Well, the great thing about this country is that anybody has the opportunity to get wealthy. Here is what it all boils down to: risk = reward...
Imagine that a man starts a business. He puts a 2nd mortgage on his house. He works a lot of hard 80-hour weeks building his business up. Finally, he becomes successful and hires some employees. Who deserves more of the profits from the business? The person who risked everything to build the business, of course. Now, imagine that the business finally does poorly. If the business goes under, the employees are out of a job. The owner, however, is out of the business that he worked all those years for. Simply stated, the owner put more into the business, so the owner deserves to get more out of it.
This is also the reason to START a business: the thought of getting more money than being an employee. Imagine walking into a room and there are two games of roulette going on. Here are the rules:
1) The minimum bet is $1, but you can bet whatever you like. If you win, you get $2. Did you bet $1? You get $2. Did you bet $100? You get your $100 back, plus an additional $1. This is equality -- everybody gets the same reward, no matter how much skin you have in the game.
2) The minimum bet is $1. If you win, you get back double what you put in. Bet $1 and get $2 if you win. Bet $100 and you get back $200 if you win. In this model, the return is proportional to the risk. Some get back more, but those are the ones that put in more.
Now, which game seems more fair to you? Be honest.
I, for one, am grateful for rich people. Rich people start businesses. Poor people also start businesses, and some do become rich. It is the people who are either rich, or become rich that actually MAKE THE JOBS that everybody else depends upon. The people who are the "idle rich" get that way by having their money invested -- invested in the companies who hire people. Ever heard of a "Venture capitalist?" They are the ones who take risks and put money into tiny companies in the hope that some of them will make it big. Without those people, there are a lot of big companies (that provide a lot of jobs) that might not have survived being a tiny company.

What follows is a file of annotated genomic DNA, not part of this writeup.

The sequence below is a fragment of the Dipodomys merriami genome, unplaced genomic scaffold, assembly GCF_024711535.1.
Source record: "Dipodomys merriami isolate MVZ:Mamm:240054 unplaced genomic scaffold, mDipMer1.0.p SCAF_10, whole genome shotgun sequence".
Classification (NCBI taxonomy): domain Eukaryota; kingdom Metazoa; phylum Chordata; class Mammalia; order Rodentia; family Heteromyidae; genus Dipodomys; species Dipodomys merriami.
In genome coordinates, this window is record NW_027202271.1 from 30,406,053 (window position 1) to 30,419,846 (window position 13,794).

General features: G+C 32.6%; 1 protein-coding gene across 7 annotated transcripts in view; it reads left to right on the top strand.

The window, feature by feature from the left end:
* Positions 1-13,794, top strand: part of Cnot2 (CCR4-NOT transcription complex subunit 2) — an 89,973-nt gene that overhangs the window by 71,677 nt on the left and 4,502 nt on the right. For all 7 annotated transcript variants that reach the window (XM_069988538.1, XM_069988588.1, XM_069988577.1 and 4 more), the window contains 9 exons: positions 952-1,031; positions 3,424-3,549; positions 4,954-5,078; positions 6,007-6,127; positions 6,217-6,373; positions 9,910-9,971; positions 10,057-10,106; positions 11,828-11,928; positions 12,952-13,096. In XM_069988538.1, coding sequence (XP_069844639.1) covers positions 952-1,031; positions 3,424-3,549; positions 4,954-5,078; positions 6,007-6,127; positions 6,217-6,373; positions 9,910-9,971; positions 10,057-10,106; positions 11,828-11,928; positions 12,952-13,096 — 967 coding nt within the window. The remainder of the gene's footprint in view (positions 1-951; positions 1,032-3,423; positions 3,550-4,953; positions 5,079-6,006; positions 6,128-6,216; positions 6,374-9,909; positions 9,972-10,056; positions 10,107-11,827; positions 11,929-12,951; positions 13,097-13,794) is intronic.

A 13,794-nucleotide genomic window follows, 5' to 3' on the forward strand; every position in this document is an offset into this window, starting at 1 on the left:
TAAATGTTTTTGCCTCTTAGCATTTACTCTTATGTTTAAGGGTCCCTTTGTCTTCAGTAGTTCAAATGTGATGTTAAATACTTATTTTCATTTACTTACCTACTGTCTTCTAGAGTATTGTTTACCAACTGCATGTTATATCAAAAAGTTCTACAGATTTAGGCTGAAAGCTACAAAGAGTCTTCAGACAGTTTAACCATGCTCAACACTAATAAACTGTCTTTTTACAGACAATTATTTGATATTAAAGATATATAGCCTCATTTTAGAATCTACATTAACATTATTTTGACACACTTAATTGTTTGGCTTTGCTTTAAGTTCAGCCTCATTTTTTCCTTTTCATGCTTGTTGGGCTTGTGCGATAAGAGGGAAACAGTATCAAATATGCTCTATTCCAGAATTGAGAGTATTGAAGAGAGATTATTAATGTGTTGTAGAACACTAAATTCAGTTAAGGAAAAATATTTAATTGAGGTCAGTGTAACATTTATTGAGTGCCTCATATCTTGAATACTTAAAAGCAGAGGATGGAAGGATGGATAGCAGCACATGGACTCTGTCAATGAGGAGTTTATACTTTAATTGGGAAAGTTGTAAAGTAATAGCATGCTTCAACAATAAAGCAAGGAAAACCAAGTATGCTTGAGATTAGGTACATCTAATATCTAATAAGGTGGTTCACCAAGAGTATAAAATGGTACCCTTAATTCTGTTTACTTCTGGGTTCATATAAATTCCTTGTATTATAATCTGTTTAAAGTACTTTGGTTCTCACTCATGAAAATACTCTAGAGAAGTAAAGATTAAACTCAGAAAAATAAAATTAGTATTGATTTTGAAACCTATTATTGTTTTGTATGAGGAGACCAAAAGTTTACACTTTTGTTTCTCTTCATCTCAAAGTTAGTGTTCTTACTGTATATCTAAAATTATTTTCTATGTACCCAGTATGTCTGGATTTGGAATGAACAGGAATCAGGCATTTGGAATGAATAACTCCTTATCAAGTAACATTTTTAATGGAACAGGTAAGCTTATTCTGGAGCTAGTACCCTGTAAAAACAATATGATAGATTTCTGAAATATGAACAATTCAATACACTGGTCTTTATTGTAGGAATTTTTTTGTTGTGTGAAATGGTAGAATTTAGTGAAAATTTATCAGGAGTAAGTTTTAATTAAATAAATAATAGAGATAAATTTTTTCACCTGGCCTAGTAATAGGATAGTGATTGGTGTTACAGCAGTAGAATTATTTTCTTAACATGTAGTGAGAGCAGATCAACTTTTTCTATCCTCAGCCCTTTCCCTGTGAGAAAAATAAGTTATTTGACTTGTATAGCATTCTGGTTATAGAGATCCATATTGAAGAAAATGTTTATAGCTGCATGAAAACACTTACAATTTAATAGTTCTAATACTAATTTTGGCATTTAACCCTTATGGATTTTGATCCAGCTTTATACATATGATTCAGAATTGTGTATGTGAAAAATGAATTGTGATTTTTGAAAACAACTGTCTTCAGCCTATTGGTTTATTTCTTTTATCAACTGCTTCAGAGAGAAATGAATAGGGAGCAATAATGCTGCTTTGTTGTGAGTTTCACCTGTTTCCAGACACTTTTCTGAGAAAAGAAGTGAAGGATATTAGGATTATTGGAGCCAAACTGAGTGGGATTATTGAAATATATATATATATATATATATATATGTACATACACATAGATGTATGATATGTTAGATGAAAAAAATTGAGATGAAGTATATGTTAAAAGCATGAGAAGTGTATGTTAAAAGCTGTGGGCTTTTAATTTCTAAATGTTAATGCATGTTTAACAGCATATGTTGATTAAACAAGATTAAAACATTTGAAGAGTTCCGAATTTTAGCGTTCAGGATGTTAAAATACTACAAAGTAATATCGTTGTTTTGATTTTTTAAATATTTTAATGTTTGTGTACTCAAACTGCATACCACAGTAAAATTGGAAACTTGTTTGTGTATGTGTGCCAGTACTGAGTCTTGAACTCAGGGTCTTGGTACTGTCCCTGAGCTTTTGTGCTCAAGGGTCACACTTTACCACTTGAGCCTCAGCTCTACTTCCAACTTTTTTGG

I am proof that people can overcome their background. My parents were rather poor. My father got his GED only a couple of weeks before I graduated high school. Through drive and determination, I got an MSEE and now work designing computer chips. I still do not have a lot of free money, but that is because I decided to have two kids, and adopt three orphans from another country. I could be living a better life, but I chose to spend my money providing opportunities for three children who were not originally my own, improving their lives. Overall, it has been difficult but worth it.
I do wish that there were more opportunities for the poor. However, jobs are harder to come by in the last few decades since most of our factory jobs are gone. Go into any department store and try looking for something that says "Made in America" on it. The lower-skilled factory jobs have mostly dried up here and moved to Asia. I do not know enough about economics to know if more of a protectionist economy (large taxes on imports) would help. On the one hand, that would provide more local jobs. On the other hand, that would also raise the cost of most goods. But I do know that simply demonizing the rich is not the answer.